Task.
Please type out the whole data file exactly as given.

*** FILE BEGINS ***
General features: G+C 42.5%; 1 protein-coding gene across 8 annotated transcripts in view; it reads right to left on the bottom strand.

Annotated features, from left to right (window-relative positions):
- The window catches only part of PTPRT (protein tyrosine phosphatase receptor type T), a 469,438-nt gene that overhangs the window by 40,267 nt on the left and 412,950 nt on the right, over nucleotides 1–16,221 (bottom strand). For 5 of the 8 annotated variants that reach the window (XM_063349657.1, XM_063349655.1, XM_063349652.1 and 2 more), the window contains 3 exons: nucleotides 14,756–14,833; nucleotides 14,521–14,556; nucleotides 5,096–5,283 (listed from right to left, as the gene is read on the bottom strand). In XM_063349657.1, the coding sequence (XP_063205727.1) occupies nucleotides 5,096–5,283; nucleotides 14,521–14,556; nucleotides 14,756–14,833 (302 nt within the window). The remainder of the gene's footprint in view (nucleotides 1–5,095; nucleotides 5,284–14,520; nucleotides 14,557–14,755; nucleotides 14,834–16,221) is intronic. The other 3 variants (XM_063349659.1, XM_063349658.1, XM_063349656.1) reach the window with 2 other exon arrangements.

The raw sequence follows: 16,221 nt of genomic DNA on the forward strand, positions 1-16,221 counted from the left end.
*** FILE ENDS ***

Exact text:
General features: G+C 42.5%; 1 protein-coding gene across 8 annotated transcripts in view; it reads right to left on the bottom strand.

Annotated features, from left to right (window-relative positions):
- The window catches only part of PTPRT (protein tyrosine phosphatase receptor type T), a 469,438-nt gene that overhangs the window by 40,267 nt on the left and 412,950 nt on the right, over nucleotides 1–16,221 (bottom strand). For 5 of the 8 annotated variants that reach the window (XM_063349657.1, XM_063349655.1, XM_063349652.1 and 2 more), the window contains 3 exons: nucleotides 14,756–14,833; nucleotides 14,521–14,556; nucleotides 5,096–5,283 (listed from right to left, as the gene is read on the bottom strand). In XM_063349657.1, the coding sequence (XP_063205727.1) occupies nucleotides 5,096–5,283; nucleotides 14,521–14,556; nucleotides 14,756–14,833 (302 nt within the window). The remainder of the gene's footprint in view (nucleotides 1–5,095; nucleotides 5,284–14,520; nucleotides 14,557–14,755; nucleotides 14,834–16,221) is intronic. The other 3 variants (XM_063349659.1, XM_063349658.1, XM_063349656.1) reach the window with 2 other exon arrangements.

The raw sequence follows: 16,221 nt of genomic DNA on the forward strand, positions 1-16,221 counted from the left end.